You'd better enjoy non-combat gameplay, because there's more of it in this game than any other Final Fantasy. Mercifully, however, this element of the game is much more enjoyable than the fighting, and it more than makes up for the battle system's drawbacks. Sandwiched into this category are the Triple Triad game, the Junction system, and of course, good old wandering about aimlessly looking for love(or at least Marlboros to steal tentacles from). The first of these three elements is easily the most addictive. Perhaps inspired by the success of the Pokemon card game, Square has finally hit upon the perfect minigame. Deceptively simple, this game has a variety of rules which can be changed simply by talking to people, throwing a wrinkle into things. If that's not enough, the cards possess value in the game; they can be exchanged for items using the Card Mod ability. As it turns out, Triple Triad is not only addictive, it's evil. At one point, I spent two hours trying to win back rare cards I lost, only to continue losing them(stupid kid in FH!)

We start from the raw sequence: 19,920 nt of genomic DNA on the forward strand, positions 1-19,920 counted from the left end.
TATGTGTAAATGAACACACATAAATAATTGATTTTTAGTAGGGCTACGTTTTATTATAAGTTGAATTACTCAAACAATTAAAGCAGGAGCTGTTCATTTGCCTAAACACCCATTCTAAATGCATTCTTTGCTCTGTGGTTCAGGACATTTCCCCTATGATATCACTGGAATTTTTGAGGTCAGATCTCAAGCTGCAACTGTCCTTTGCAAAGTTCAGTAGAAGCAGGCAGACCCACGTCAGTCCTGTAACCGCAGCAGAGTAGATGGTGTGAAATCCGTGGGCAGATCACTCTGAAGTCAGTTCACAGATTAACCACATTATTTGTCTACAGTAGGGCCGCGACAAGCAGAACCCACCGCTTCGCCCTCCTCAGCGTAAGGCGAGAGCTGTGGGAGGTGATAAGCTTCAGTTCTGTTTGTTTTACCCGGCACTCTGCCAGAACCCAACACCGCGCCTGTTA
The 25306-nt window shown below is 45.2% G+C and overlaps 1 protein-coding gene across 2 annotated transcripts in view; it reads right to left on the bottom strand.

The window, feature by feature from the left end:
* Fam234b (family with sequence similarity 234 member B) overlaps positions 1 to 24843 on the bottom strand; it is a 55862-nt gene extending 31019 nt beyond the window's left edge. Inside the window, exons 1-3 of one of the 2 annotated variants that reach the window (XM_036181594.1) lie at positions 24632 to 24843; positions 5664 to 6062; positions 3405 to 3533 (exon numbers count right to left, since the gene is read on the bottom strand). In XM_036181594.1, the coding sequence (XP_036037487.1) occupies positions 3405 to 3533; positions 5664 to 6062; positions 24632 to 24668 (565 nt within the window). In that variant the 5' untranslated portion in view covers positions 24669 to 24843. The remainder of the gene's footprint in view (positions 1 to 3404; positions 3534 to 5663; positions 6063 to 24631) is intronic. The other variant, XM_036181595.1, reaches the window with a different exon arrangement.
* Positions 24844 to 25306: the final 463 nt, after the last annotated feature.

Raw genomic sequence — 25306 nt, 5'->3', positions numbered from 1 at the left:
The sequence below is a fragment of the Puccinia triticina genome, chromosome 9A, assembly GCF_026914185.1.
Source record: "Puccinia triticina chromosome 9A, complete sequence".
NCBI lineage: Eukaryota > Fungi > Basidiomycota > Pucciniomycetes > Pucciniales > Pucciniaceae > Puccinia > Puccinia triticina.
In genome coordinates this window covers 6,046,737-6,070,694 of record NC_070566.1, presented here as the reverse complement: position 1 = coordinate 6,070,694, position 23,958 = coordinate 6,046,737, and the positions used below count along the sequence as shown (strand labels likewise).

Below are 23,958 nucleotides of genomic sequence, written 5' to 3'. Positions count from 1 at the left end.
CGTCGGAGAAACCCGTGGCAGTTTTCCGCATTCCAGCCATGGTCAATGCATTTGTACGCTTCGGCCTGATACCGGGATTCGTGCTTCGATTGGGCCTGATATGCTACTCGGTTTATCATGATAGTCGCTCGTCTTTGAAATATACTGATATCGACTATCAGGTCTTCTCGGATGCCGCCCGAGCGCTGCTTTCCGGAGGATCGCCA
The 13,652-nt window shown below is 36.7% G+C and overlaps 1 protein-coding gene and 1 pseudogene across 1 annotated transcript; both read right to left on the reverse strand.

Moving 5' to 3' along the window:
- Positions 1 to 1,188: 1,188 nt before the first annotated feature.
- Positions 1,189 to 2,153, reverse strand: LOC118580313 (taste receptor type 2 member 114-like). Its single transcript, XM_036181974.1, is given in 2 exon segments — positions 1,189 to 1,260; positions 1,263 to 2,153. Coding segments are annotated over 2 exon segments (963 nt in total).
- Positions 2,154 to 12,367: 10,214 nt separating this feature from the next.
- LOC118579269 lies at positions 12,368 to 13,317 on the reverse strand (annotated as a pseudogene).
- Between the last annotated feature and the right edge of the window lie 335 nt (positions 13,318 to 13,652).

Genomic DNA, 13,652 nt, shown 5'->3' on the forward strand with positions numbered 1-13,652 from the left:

Next on the list is the junction system. Love it or hate it, it is certainly the most complex system to date in a Final Fantasy game. Since there's no armour or buyable weapons, you're left largely to your own devices when trying to shore up a character's weak spot or improve his or her attributes. Some sorts of magic work well with some stats; others are more useful in the defensive department. Some are good for everything, making where to use them a difficult choice. Hours can be whiled away tinkering around with your character's stats, trying to come up with the best mix. I like that sort of thing, so I found this to be a lot of fun. Then again, that's just me. One thing remains certain- there is a steep learning curve involved. Anyone who hasn't played the game before will be faced with a bit of a challenge trying to figure it out. Oh, well. Experience is the best teacher.